Welcome to Life Science Partner

I founded Life Science Partner in 2002 with several colleagues because we saw the life sciences industry needed recruiters with the specific skills and knowledge base of the pharmaceutical, medical device, and biotechnology industry and had the ability to attract the talent so that they might bring new medicines and new medical devices to help patients lives. Life Science Partner is comprised of dedicated individuals, who recruit with passion, the type of leaders that these entrepreneurial companies need to take their technologies and bring them through regulatory and clinical processes so they might help others.

Dealing with Recruiters

The major roles at larger companies are usually managed by retained recruiters. It is important to know that when a recruiter calls you, that they are soliciting you for your personal interest in the opportunity in addition to other people you might know. Be sure to receive their calls. If the opportunity is not appropriate for you, explain to them of others whom you think might be qualified. Also, tell them what you are looking for personally and what your next steps might be. Suggest that you would welcome their phone call any time that they have an opportunity that might be a potential fit or also if you could be a good networker for them. Be good to the strongest recruiters, and they will be good to you.

Your Career Game

Many people ask how to manage their careers and make rapid progress in their field, so I wanted to share some tips I had to get ahead. First, manage your own personal profile by attending conferences in your expertise. Have business cards ready and take opportunities to give talks or presentations. Recruiters often identify good candidates by finding the list of speakers at conferences. Also, be sure to keep your resume and LinkedIn current. Give facts about what you achieved and the results you have obtained. Indicate your management skills, the types of teams you have managed, and how you led them to greater performance.

Building an Effective Resume

A strong resume is an important feature that tells your story. I suggest that candidates describe each role they had, the number of employees they managed, types of opportunities and activities they experienced, and the results that they achieved. This process spells out a clear message to the employer, lists quantitative sales numbers, and numbers the products developed during your time. Be clear in your resume, but tell a story of growing success, growing numbers, and your ability to manage teams of people.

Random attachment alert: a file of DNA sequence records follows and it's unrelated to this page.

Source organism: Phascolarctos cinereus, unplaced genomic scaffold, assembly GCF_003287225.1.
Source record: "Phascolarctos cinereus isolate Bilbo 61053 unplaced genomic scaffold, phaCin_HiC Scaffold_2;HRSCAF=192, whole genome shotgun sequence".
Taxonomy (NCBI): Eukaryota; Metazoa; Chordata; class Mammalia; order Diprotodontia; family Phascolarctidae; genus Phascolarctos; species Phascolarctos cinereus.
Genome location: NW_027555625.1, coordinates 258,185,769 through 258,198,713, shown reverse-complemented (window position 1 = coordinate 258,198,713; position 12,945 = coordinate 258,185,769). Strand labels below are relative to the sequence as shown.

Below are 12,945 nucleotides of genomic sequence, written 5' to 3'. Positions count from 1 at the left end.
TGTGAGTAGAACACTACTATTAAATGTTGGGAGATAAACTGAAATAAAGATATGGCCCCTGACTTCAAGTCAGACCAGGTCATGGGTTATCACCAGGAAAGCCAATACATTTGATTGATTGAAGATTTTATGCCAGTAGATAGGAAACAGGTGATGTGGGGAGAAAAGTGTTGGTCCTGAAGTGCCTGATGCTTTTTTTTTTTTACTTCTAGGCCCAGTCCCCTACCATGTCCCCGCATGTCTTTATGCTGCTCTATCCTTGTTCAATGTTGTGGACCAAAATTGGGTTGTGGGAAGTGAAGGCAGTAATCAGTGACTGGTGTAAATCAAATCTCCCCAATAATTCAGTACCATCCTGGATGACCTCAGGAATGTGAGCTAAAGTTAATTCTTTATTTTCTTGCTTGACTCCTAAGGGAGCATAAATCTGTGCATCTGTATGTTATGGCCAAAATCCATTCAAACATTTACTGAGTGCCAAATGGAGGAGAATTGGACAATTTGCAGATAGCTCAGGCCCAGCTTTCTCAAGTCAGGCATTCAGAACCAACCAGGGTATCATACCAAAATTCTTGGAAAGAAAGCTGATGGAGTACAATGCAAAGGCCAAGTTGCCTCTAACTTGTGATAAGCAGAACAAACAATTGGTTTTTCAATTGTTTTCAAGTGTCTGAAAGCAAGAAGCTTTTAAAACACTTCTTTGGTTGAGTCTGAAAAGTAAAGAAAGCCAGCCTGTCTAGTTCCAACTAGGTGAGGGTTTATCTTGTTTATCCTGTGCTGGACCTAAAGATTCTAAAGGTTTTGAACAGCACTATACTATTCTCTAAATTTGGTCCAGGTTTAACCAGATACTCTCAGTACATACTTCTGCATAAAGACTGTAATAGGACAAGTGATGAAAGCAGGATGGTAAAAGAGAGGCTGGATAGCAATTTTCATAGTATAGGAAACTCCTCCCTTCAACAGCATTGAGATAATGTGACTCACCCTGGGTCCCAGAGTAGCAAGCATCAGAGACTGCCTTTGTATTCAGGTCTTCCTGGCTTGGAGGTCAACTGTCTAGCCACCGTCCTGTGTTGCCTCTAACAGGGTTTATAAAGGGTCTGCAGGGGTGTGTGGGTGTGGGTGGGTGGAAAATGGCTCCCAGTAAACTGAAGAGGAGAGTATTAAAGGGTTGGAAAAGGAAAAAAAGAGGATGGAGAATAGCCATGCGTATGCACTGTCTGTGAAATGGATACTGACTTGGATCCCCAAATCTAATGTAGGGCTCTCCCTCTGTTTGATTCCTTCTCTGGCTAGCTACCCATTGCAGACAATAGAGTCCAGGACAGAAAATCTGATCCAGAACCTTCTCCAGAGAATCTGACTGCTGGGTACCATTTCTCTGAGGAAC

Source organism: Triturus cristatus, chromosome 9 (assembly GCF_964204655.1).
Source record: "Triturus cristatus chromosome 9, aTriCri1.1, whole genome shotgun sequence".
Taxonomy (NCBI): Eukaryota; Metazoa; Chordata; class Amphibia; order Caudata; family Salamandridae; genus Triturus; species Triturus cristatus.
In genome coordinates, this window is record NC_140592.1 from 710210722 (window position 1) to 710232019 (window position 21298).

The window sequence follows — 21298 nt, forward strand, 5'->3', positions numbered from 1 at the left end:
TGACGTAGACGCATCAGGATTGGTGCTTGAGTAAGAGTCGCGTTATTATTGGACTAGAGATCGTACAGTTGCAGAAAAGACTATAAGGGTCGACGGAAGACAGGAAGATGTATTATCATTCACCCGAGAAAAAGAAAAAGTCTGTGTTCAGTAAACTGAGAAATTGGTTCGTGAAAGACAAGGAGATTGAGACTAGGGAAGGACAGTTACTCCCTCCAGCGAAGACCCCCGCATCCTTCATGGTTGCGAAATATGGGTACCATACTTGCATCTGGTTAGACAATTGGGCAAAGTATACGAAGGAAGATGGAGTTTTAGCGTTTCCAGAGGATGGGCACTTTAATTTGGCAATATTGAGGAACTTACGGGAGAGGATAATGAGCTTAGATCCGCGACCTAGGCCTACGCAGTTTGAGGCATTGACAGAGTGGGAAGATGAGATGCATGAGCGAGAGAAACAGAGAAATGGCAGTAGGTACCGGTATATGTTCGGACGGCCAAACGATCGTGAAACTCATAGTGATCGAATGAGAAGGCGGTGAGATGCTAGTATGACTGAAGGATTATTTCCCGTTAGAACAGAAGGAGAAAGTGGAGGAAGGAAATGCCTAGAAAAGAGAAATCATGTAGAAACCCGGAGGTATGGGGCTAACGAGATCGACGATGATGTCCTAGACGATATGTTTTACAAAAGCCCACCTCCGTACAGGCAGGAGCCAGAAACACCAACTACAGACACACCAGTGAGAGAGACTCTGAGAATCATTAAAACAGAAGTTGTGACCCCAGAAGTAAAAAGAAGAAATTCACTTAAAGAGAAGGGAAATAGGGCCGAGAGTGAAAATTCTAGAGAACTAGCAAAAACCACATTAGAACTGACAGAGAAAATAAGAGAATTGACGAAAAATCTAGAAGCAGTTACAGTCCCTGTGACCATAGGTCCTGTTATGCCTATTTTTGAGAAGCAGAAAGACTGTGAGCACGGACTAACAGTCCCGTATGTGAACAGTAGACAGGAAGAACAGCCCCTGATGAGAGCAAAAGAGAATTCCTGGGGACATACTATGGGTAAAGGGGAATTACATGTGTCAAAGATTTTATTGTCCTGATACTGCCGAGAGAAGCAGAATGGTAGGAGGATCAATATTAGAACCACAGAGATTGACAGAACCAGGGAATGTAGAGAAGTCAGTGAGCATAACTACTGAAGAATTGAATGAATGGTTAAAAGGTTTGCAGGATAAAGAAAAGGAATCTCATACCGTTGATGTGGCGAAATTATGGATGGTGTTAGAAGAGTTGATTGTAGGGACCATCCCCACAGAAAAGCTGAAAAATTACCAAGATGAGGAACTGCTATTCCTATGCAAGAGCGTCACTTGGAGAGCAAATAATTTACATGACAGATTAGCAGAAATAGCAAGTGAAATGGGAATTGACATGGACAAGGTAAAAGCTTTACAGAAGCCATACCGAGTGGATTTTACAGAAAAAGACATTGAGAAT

Your Successful Interview

It’s important to prepare carefully for an interview. My recommendation is that you read the annual report of the company, but also the most recent press releases that are usually available on the web. An informed candidate tends to impress the clients, so it’s important that you understand what is going on with the company in order to ask relevant questions. I also highly recommend that you are able to tell your life story and career in two minutes or less. It is your own elevator pitch: “This is who I am, this is what I’ve achieved, and this is why I’m here to explore this particular opportunity.” You are not only trying to see if you are the right fit for the company, but if the company is the right fit for you. In addition to your pitch, it is important to read the job description, know it in detail, and think of your own career experiences that related directly to the characteristics and qualifications they are seeking.

Post Interview Steps

After the interview process, be sure to write a carefully thought email back to all individuals you have spoken with. Also, thank the recruiter for the opportunity. This is a good way to close the loop and get his/her feedback. Next, the toughest part is being patient. The recruiter is often managing 4-5 candidates at a time for multiple searches, and therefore an immediate response may not always come. This does not mean there was a negative response. Frequently, a client does not return feedback immediately to the recruiter.

Closing the Loop

If you get the offer, congratulations! Now it’s on your time to consider whether or not you want to accept the position and negotiate the final package. However, if you did not get the offer, realize it is a good learning experience and a good networking opportunity for you. Talk to your recruiter, ask what you could have done differently and why it was this not the right fit. Be sure to write emails to thank the individuals who considered your candidacy.

And always, here at Life Science Partner, we are happy to be of help to you as you explore your next opportunity, as we are representing many other life science companies as well.